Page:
Big Changes Happening on August 7, 2019.

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Hope Community Church volunteers help in Uganda

Dustin (Dusty) Martzke and Randy Oss, members of Hope Community Church in Shawano, and 17 members of Village Church in Baldwin, Wisconsin, recently returned from a mission to Uganda.

In 2008, Carl and Julie Gaede, psychotherapists from western Wisconsin, moved to northern Uganda with their two young children to launch Tutapona, which means, “we will be healed” in Swahili. The Gaede family followed God’s calling to work with recovering child soldiers and other distressed children.

Tutapona is a nonprofit organization that addresses the pain and trauma associated with war and violence.

Martzke, leader of Hope Church’s missionary programs, commented: “We have a sister church in the Philippines and a ministry partner in Haiti. We appreciate the support of our members and the community as a whole, as we travel to these countries to bring a message of faith, hope, forgiveness and healing.”

The group left June 4. From Washington, D.C., the flight was 13 hours to Dubai. The group then took a 6-hour flight from Dubai to Uganda. From there, they traveled by car to the northern part of the country to Gulu.

Local natives of Uganda have been trained to facilitate a program supported by Tutapona called Empower, written by psychologist Dr. Robi Sonderegger. There is also a program called Heroes Journey, written by child mental health specialists designed to help children through horrific experiences. Some of the things the children have witnessed including shootings, dismemberments, death and suffering is beyond belief. The help they are given through these programs is life healing and sometimes lifesaving.

Martzke commented: “While we were in Uganda, we participated in a staff enrichment retreat. It was a time when the Tutapona staff from Uganda and other nearby countries, who are trainers of these programs, could regroup, rest, worship and talk with one another and to us about their experiences. My roommate’s name was Joshua. He shared his story with me of being a refugee, and that he and his family had witnessed many terrible things. He has recovered and is now a clinical therapist and is on staff with Tutapona.”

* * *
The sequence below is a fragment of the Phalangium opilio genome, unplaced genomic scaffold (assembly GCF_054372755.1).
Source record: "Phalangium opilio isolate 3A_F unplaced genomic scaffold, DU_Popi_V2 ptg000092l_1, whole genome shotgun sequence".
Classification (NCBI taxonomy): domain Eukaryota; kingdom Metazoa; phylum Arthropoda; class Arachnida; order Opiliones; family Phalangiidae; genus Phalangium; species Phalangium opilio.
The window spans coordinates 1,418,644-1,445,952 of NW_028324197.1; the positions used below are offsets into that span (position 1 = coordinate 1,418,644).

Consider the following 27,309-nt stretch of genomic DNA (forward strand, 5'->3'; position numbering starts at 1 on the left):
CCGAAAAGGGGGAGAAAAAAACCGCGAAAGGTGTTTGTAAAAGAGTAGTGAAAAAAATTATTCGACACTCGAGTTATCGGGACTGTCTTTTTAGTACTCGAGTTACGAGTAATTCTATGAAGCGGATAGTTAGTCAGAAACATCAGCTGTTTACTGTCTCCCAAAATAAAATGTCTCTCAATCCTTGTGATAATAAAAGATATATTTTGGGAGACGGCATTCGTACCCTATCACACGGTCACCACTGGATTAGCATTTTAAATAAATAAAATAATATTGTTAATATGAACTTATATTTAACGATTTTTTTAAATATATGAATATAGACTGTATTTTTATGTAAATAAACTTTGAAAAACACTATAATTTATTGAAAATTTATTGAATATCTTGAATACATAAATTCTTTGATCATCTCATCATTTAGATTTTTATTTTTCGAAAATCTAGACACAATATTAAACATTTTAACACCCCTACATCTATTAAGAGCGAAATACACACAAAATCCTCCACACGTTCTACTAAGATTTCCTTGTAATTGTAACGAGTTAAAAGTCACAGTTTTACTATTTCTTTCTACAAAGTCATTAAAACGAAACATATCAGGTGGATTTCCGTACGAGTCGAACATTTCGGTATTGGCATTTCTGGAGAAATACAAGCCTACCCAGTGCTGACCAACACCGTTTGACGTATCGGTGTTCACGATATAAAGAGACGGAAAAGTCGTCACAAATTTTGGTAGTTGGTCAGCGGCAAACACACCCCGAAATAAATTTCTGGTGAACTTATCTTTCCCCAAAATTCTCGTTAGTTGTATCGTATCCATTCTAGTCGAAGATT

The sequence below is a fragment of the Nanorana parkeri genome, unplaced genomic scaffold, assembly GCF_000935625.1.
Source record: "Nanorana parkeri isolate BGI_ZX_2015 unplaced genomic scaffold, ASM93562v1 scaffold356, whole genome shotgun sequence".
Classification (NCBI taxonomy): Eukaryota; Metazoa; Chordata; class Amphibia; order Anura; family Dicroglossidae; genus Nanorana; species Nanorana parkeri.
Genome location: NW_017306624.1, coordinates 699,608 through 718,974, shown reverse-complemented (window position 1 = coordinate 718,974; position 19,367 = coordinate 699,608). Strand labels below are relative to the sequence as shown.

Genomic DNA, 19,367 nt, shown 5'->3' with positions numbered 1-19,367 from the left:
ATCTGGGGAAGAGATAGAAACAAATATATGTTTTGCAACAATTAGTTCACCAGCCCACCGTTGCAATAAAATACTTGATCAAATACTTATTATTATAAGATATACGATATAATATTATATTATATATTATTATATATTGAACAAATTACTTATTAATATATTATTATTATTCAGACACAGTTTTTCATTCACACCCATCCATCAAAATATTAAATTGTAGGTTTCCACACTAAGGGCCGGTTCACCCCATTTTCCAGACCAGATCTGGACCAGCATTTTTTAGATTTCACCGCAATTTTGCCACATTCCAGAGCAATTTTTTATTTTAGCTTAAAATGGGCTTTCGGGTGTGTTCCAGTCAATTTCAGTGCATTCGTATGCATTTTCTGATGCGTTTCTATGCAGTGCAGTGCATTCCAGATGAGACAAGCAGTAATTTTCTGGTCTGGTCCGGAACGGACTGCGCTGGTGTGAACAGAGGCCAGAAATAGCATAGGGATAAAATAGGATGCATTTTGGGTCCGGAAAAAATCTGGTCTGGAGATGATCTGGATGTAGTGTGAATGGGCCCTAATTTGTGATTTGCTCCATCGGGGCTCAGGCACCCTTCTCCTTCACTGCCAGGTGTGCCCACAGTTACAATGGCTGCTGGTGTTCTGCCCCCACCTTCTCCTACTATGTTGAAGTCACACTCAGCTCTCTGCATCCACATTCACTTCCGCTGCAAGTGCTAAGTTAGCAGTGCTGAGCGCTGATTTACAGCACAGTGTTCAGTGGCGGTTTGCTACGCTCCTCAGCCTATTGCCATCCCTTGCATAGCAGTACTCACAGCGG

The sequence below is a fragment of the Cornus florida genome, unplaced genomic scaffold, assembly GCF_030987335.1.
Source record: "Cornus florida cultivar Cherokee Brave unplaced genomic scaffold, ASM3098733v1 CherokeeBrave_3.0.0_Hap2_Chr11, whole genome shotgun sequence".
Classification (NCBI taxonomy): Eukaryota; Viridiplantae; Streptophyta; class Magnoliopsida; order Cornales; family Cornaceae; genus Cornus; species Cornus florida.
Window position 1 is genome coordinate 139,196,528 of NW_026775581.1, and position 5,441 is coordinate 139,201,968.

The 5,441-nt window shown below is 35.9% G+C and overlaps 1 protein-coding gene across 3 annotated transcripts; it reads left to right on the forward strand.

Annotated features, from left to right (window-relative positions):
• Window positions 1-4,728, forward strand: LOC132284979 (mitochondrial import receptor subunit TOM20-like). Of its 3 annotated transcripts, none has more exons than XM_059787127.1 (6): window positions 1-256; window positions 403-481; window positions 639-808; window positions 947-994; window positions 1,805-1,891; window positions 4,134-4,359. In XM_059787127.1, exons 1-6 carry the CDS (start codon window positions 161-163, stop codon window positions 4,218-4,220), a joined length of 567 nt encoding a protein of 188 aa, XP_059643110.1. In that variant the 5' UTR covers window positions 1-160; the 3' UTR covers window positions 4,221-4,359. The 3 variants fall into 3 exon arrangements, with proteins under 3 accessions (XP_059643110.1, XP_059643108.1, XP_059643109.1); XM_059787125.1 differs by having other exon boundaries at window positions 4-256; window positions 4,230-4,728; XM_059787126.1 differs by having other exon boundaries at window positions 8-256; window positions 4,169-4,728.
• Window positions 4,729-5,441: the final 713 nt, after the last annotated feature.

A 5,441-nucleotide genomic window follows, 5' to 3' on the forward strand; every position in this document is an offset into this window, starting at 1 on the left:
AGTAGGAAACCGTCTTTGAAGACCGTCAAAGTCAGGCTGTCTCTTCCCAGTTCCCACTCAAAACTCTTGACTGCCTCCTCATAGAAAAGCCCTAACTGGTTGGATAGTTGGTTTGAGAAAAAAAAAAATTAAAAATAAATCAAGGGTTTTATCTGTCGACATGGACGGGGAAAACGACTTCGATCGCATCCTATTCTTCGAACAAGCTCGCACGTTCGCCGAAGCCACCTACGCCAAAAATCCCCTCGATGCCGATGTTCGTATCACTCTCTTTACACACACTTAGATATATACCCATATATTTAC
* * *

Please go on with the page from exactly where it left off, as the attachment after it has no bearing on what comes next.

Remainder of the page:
For more than 50% of the attendees, there is a reduction in trauma symptoms after attending a two-week program. Prior to attendance, many of them cannot sleep, eat or function. Over 50,000 people have been helped through these programs. Martzke remarked: “No one has to participate; it is their choice.”

He added: “The Tutapona staff seemed to appreciate attending the retreat. Their work can be grueling and stressful, and this retreat was a needed change of pace. During the enrichment retreat, we sang and prayed together. The fellowship we shared was very special.”

Martzke continued: “Once the enrichment retreat concluded, the Tutapona staff returned to refugee camps to continue their work. We traveled to Adjumani, where a refugee settlement is located. There are about 225,000 people in the refugee camps. The refugees come from South Sudan, Democratic Republic of Congo, Eritrea, Ethiopia, Somalia, Barundi and Sudan. Refugees flee war, tribal conflicts, famine and political instability.”

He added, “I was expecting large crowds of people, but actually, the camp was quite spread out. Some natives are there temporarily. Some return to their tribe if they learn things have quieted down in their country. But I noticed many built huts out of clay, with thatched roofs. Many families feel safe in the camps and stay indefinitely.”

While they were in Uganda, the weather was much like ours.

Martzke commented: “The natives prefer hotter weather, but it was just right for us. The climate is right for growing sweet potatoes, corn and other vegetables. Many of our meals consisted of rice, potatoes, corn, beef and goat. We spent our evenings in hotels in Gulu and Kampala. The staff there are familiar with Americans, and they were friendly and accommodating.”

Martzke smiled and said: “It is amazing to witness how God works around the world, even in the very remote areas. God’s presence is felt everywhere. As Americans, sometimes we turn to alcohol, drugs or some other vice when we have problems. It is eye-opening and humbling to see the faith displayed in some of these Third World countries. They put their faith in God; that is who they turn to. We go on missions to teach and build relationships, but we also learn. I returned humbled with a renewed and stronger faith.”

Martzke added: “I am grateful to my employer, Cellcom, for supporting my missionary work. Their flexibility in allowing me to schedule my vacations to coincide with missions is appreciated. It is nice to work for a company that supports their employees and the community.”

Question: In what year was Grosskopf Bus, Inc. founded and who was the founder?

Answer: Grosskopf Bus was founded in 1957 by Wallace Grosskopf.

Lorna Marquardt is a former Shawano mayor.